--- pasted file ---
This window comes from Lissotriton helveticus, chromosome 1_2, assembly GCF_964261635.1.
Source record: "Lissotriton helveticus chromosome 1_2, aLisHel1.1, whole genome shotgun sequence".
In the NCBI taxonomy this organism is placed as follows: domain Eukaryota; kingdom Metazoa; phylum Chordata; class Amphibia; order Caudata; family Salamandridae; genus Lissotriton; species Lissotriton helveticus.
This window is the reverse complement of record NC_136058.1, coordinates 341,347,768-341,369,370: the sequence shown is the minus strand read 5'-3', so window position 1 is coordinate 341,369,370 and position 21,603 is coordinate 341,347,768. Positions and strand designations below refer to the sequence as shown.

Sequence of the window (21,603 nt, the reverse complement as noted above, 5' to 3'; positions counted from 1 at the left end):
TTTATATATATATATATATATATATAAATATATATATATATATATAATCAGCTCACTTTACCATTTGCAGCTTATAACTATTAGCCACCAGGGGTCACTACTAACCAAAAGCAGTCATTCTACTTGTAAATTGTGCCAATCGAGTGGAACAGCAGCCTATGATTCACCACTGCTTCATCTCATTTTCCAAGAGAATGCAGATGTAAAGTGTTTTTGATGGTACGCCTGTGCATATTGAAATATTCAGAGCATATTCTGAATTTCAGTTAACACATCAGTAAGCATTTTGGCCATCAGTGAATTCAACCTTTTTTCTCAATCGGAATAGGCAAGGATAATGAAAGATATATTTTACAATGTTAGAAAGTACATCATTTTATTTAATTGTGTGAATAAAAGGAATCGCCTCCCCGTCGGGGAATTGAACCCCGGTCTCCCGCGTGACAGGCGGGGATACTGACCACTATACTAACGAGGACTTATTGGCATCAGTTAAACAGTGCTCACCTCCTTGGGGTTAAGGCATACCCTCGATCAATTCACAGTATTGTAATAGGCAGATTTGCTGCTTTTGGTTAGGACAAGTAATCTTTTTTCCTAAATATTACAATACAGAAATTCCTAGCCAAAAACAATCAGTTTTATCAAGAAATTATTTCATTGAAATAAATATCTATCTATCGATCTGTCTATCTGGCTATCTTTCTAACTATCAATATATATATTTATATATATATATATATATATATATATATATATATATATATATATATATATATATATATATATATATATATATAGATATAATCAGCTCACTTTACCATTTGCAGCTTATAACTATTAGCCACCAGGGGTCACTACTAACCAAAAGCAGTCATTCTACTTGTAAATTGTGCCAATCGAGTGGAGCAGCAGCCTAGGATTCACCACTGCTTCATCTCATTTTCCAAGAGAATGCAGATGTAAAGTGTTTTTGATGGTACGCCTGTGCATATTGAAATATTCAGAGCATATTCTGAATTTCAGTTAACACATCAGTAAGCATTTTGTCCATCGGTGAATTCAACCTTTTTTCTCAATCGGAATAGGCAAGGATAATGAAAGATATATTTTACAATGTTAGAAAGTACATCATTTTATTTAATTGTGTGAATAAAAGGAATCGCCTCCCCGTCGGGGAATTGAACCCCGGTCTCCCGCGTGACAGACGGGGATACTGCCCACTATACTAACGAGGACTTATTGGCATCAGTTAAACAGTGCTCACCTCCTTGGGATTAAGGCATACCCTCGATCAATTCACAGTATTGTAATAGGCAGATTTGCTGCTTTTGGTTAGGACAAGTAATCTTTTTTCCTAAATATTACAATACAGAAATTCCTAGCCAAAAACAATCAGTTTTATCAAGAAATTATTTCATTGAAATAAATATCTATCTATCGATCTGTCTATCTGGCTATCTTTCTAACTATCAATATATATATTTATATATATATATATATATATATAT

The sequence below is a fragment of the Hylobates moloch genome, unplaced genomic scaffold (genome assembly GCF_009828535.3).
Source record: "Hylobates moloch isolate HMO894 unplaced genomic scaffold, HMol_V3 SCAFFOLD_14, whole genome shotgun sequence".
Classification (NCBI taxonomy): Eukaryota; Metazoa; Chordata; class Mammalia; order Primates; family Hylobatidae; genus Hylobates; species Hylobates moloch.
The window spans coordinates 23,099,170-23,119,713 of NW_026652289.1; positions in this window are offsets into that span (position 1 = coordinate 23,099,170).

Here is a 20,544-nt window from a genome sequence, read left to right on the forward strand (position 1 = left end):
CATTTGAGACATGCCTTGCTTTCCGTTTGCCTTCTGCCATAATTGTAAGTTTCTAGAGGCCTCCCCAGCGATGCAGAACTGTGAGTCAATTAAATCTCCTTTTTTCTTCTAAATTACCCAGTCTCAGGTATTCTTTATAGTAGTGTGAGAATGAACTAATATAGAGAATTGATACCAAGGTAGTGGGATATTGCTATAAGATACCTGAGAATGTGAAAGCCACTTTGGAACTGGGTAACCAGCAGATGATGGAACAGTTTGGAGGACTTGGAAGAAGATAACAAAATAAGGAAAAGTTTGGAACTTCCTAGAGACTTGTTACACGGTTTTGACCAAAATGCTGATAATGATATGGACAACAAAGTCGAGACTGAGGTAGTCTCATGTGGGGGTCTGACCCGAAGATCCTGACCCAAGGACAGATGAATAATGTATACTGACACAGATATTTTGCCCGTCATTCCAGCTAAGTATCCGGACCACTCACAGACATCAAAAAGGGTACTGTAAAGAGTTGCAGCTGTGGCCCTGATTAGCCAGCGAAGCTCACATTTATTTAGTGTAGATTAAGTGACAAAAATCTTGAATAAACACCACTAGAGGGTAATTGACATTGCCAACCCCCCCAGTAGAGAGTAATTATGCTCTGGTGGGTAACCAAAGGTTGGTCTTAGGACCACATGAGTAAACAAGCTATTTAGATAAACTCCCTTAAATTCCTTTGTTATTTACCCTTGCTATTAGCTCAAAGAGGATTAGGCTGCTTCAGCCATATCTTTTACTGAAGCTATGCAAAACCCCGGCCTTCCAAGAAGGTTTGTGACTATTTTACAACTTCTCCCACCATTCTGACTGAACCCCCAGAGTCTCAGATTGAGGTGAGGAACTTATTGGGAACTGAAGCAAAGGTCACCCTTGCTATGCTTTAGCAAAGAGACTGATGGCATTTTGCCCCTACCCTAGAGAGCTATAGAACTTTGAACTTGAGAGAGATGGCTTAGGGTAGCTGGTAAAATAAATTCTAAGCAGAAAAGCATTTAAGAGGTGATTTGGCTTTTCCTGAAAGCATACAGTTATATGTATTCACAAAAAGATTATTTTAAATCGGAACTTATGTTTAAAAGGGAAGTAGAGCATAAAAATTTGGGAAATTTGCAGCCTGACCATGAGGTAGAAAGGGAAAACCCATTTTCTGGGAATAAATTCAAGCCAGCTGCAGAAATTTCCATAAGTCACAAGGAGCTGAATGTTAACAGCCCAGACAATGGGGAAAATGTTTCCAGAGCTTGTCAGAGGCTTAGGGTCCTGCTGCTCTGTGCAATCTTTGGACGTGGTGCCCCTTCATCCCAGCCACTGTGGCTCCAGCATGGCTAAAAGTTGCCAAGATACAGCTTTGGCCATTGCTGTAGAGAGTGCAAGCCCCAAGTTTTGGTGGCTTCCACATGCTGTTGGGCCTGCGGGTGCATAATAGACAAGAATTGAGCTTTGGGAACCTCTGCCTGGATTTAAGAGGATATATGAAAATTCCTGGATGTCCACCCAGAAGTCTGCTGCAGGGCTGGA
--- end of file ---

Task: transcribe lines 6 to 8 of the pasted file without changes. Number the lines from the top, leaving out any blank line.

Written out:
TTTATATATATATATATATATATATAAATATATATATATATATATAATCAGCTCACTTTACCATTTGCAGCTTATAACTATTAGCCACCAGGGGTCACTACTAACCAAAAGCAGTCATTCTACTTGTAAATTGTGCCAATCGAGTGGAACAGCAGCCTATGATTCACCACTGCTTCATCTCATTTTCCAAGAGAATGCAGATGTAAAGTGTTTTTGATGGTACGCCTGTGCATATTGAAATATTCAGAGCATATTCTGAATTTCAGTTAACACATCAGTAAGCATTTTGGCCATCAGTGAATTCAACCTTTTTTCTCAATCGGAATAGGCAAGGATAATGAAAGATATATTTTACAATGTTAGAAAGTACATCATTTTATTTAATTGTGTGAATAAAAGGAATCGCCTCCCCGTCGGGGAATTGAACCCCGGTCTCCCGCGTGACAGGCGGGGATACTGACCACTATACTAACGAGGACTTATTGGCATCAGTTAAACAGTGCTCACCTCCTTGGGGTTAAGGCATACCCTCGATCAATTCACAGTATTGTAATAGGCAGATTTGCTGCTTTTGGTTAGGACAAGTAATCTTTTTTCCTAAATATTACAATACAGAAATTCCTAGCCAAAAACAATCAGTTTTATCAAGAAATTATTTCATTGAAATAAATATCTATCTATCGATCTGTCTATCTGGCTATCTTTCTAACTATCAATATATATATTTATATATATATATATATATATATATATATATATATATATATATATATATATATATATATATATATATATATATAGATATAATCAGCTCACTTTACCATTTGCAGCTTATAACTATTAGCCACCAGGGGTCACTACTAACCAAAAGCAGTCATTCTACTTGTAAATTGTGCCAATCGAGTGGAGCAGCAGCCTAGGATTCACCACTGCTTCATCTCATTTTCCAAGAGAATGCAGATGTAAAGTGTTTTTGATGGTACGCCTGTGCATATTGAAATATTCAGAGCATATTCTGAATTTCAGTTAACACATCAGTAAGCATTTTGTCCATCGGTGAATTCAACCTTTTTTCTCAATCGGAATAGGCAAGGATAATGAAAGATATATTTTACAATGTTAGAAAGTACATCATTTTATTTAATTGTGTGAATAAAAGGAATCGCCTCCCCGTCGGGGAATTGAACCCCGGTCTCCCGCGTGACAGACGGGGATACTGCCCACTATACTAACGAGGACTTATTGGCATCAGTTAAACAGTGCTCACCTCCTTGGGATTAAGGCATACCCTCGATCAATTCACAGTATTGTAATAGGCAGATTTGCTGCTTTTGGTTAGGACAAGTAATCTTTTTTCCTAAATATTACAATACAGAAATTCCTAGCCAAAAACAATCAGTTTTATCAAGAAATTATTTCATTGAAATAAATATCTATCTATCGATCTGTCTATCTGGCTATCTTTCTAACTATCAATATATATATTTATATATATATATATATATATATAT

The sequence below is a fragment of the Hylobates moloch genome, unplaced genomic scaffold (genome assembly GCF_009828535.3).
Source record: "Hylobates moloch isolate HMO894 unplaced genomic scaffold, HMol_V3 SCAFFOLD_14, whole genome shotgun sequence".